To ensure voters actually get their absentee ballots in time to cast them, SB 202 puts reasonable deadlines in place for receiving absentee-ballot applications and sending out absentee ballots, and moves Georgia closer in line with other state timelines. The massive increase in absentee ballots last year stressed Georgia’s election system. Over 500,000 people requested an absentee ballot but showed up in person anyway. This slowed down in-person voting and increased the possibility of double voting.

SB 202 takes steps to cut down voting lines. If voters have to wait more than an hour on Election Day, the relevant county has to add voting equipment or split the precinct if there are too many voters assigned to that precinct. The bill directs voters to cast ballots in their assigned precincts, eliminating the extra steps for processing out-of-precinct voters that lead to long lines.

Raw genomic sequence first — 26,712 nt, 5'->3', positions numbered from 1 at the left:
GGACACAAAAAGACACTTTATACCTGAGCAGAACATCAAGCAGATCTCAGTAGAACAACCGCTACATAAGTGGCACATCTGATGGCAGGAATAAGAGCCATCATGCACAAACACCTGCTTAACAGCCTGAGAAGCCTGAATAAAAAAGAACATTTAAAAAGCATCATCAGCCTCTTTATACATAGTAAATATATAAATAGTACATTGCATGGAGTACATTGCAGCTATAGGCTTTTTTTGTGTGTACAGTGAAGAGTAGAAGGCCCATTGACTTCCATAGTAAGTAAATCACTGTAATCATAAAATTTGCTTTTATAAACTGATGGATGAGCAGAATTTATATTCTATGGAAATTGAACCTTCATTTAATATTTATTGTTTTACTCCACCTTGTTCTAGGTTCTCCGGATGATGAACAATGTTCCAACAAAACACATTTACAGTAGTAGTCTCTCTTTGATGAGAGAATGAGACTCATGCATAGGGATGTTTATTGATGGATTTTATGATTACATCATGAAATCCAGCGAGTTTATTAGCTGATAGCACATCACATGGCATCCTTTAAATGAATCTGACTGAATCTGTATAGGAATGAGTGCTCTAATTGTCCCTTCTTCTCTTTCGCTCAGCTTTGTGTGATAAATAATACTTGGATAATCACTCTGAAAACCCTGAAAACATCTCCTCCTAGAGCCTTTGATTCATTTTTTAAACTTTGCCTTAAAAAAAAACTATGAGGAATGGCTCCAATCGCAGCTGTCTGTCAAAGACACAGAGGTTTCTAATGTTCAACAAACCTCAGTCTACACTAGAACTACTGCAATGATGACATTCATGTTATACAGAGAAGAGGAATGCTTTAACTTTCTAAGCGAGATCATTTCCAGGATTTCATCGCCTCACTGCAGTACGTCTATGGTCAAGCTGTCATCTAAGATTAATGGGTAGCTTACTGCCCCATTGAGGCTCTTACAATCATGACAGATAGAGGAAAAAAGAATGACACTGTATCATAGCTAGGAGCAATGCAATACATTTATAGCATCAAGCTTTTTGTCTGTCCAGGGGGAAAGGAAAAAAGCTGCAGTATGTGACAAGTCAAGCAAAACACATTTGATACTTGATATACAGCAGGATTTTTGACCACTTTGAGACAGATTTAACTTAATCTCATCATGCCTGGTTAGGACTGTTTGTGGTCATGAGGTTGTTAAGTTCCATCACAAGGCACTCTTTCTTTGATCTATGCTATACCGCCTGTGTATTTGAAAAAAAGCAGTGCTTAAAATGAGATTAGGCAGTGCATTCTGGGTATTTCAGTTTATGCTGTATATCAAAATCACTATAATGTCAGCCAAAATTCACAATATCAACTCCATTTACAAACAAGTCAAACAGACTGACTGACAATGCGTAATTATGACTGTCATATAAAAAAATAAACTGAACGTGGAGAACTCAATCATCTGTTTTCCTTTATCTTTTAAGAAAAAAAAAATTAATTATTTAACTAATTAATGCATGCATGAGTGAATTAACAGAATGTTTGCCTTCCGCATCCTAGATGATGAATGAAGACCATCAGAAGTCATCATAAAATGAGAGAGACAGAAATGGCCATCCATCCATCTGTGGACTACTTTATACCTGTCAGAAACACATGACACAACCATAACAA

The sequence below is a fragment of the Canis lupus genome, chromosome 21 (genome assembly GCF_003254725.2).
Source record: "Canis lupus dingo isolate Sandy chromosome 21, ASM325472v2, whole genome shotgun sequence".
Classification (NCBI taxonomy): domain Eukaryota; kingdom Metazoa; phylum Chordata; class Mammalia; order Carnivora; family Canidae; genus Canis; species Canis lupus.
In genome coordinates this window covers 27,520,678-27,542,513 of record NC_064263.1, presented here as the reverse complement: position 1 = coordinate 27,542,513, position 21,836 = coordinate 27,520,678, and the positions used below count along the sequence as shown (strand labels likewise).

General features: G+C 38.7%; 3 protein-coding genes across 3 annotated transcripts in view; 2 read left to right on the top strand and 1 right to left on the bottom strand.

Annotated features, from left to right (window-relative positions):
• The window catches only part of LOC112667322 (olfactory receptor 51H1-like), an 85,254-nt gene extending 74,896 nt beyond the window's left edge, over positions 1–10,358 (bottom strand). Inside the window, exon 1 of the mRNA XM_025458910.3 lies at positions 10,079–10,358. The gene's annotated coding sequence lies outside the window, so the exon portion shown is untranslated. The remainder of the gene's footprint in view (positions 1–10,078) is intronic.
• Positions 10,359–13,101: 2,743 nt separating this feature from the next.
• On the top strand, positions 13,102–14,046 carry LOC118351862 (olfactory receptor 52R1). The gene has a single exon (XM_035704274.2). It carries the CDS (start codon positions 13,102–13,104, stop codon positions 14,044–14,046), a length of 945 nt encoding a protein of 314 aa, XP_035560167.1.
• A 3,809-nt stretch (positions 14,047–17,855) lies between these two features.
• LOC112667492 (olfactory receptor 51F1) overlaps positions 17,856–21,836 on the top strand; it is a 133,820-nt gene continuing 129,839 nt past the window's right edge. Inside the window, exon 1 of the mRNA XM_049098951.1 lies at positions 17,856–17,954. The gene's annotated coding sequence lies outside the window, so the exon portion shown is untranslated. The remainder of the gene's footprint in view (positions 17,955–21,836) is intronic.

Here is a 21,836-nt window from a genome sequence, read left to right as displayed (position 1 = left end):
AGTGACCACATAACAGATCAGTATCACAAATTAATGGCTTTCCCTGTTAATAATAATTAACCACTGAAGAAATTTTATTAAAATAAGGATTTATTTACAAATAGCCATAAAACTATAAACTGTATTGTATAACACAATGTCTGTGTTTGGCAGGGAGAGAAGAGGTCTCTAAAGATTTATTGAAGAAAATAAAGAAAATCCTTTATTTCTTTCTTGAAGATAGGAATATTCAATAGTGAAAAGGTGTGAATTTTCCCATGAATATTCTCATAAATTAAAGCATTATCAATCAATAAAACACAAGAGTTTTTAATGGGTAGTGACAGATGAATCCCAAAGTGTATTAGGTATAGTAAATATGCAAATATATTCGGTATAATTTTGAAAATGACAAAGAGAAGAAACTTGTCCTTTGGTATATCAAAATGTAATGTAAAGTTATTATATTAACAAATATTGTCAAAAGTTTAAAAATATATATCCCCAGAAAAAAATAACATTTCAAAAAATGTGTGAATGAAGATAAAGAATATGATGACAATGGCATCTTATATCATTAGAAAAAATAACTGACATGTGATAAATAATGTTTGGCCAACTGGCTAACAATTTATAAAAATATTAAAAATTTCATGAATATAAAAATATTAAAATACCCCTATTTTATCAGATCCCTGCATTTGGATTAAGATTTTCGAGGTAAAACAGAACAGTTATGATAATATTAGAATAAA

The bill also takes steps to minimize the voter confusion that undermines integrity in elections. SB 202 requires third-party groups to clearly identify who they are on absentee-ballot applications they send to voters. My office received countless calls from individuals who thought they were sent several absentee ballots because third-party organizations kept sending request forms. SB 202 codifies the early processing of absentee ballots to allow for quicker posting of results and more transparency. It also requires counties to publish the total number of absentee ballots they received during the election soon after the polls close to avoid the perception that ballots came in after the deadline.